Hair Loss in Women
Hair loss in women, unlike men, has multiple causes. The most common are shedding and thinning.
The common causes of shedding are:
- Iron deficiency – even in the absence of anemia
- Over and underactive thyroid or too much thyroid medication
- Post childbirth or cessation of a birth control pill.
- Fever and abrupt weight loss Graphic
- Shedding following fever and childbirth is called telogen effluvium.
The medical term for thinning in women is called Androgenetic Alopecia (AGA). AGA occurs in 25% of otherwise healthy women. It can begin as early as age 16. Thinning is not uncommon in menopausal women with low estrogen. Of the 25% of women with AGA, 10% of them have a hormone imbalance.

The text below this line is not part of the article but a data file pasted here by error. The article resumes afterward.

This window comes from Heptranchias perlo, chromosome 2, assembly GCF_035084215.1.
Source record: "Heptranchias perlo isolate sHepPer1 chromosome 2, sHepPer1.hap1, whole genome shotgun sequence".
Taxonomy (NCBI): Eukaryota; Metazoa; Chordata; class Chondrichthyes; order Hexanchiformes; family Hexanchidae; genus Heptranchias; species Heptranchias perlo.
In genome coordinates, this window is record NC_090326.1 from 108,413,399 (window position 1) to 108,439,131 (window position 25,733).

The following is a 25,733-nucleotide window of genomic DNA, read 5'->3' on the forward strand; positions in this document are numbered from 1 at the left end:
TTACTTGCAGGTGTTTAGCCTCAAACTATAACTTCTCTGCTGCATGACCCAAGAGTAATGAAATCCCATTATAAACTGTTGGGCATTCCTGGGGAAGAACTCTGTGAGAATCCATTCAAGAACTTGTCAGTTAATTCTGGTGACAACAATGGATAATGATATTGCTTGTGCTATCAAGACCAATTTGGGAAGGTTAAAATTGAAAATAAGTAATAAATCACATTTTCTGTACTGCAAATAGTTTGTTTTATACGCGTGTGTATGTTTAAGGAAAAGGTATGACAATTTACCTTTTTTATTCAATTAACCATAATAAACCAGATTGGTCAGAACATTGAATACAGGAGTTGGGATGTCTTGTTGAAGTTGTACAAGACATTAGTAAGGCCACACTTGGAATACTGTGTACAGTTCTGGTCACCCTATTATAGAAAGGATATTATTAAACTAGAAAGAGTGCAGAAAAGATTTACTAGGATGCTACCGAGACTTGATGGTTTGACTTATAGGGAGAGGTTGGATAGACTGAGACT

Breakage is most common in women with long curly hair. It is more common in those with very fine hair. It is frequently seen in those who chemically process the hair. The follicle remains normal in spite of hair shaft breakage. If the offending agent or bad hair care habit is discontinued, hair will regrow ½ inch per month. Treatment